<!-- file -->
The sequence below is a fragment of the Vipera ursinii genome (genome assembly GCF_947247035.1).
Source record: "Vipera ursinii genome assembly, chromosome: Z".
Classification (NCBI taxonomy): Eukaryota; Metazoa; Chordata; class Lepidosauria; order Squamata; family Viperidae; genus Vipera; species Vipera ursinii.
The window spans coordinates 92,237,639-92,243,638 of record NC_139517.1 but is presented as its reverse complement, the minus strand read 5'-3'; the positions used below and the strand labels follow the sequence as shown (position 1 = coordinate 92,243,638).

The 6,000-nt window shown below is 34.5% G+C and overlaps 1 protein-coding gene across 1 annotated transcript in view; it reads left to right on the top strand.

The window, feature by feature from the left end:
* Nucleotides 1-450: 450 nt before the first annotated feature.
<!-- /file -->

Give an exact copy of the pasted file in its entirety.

The sequence below is a fragment of the Vipera ursinii genome (genome assembly GCF_947247035.1).
Source record: "Vipera ursinii genome assembly, chromosome: Z".
Classification (NCBI taxonomy): Eukaryota; Metazoa; Chordata; class Lepidosauria; order Squamata; family Viperidae; genus Vipera; species Vipera ursinii.
The window spans coordinates 92,237,639-92,243,638 of record NC_139517.1 but is presented as its reverse complement, the minus strand read 5'-3'; the positions used below and the strand labels follow the sequence as shown (position 1 = coordinate 92,243,638).

The 6,000-nt window shown below is 34.5% G+C and overlaps 1 protein-coding gene across 1 annotated transcript in view; it reads left to right on the top strand.

The window, feature by feature from the left end:
* Nucleotides 1-450: 450 nt before the first annotated feature.